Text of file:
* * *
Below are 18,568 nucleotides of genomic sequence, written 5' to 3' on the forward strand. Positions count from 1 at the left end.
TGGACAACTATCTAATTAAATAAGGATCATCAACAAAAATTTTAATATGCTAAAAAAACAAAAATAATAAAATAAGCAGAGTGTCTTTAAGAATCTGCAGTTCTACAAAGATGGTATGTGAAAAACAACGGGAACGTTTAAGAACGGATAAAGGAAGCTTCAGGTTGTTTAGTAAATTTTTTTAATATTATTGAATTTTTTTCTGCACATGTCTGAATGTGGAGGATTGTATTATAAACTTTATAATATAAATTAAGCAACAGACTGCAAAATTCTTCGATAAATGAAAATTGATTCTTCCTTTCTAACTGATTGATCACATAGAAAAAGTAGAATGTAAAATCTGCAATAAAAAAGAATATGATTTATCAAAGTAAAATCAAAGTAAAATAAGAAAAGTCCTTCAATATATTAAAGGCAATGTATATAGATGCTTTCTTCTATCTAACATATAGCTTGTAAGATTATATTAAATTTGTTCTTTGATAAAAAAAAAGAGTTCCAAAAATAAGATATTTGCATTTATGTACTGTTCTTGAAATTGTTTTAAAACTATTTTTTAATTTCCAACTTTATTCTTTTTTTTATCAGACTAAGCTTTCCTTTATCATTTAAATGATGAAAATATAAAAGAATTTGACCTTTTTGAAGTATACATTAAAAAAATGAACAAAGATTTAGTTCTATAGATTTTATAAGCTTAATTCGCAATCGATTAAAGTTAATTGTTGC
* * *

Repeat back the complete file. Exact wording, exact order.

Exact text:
Below are 18,568 nucleotides of genomic sequence, written 5' to 3' on the forward strand. Positions count from 1 at the left end.
TGGACAACTATCTAATTAAATAAGGATCATCAACAAAAATTTTAATATGCTAAAAAAACAAAAATAATAAAATAAGCAGAGTGTCTTTAAGAATCTGCAGTTCTACAAAGATGGTATGTGAAAAACAACGGGAACGTTTAAGAACGGATAAAGGAAGCTTCAGGTTGTTTAGTAAATTTTTTTAATATTATTGAATTTTTTTCTGCACATGTCTGAATGTGGAGGATTGTATTATAAACTTTATAATATAAATTAAGCAACAGACTGCAAAATTCTTCGATAAATGAAAATTGATTCTTCCTTTCTAACTGATTGATCACATAGAAAAAGTAGAATGTAAAATCTGCAATAAAAAAGAATATGATTTATCAAAGTAAAATCAAAGTAAAATAAGAAAAGTCCTTCAATATATTAAAGGCAATGTATATAGATGCTTTCTTCTATCTAACATATAGCTTGTAAGATTATATTAAATTTGTTCTTTGATAAAAAAAAAGAGTTCCAAAAATAAGATATTTGCATTTATGTACTGTTCTTGAAATTGTTTTAAAACTATTTTTTAATTTCCAACTTTATTCTTTTTTTTATCAGACTAAGCTTTCCTTTATCATTTAAATGATGAAAATATAAAAGAATTTGACCTTTTTGAAGTATACATTAAAAAAATGAACAAAGATTTAGTTCTATAGATTTTATAAGCTTAATTCGCAATCGATTAAAGTTAATTGTTGC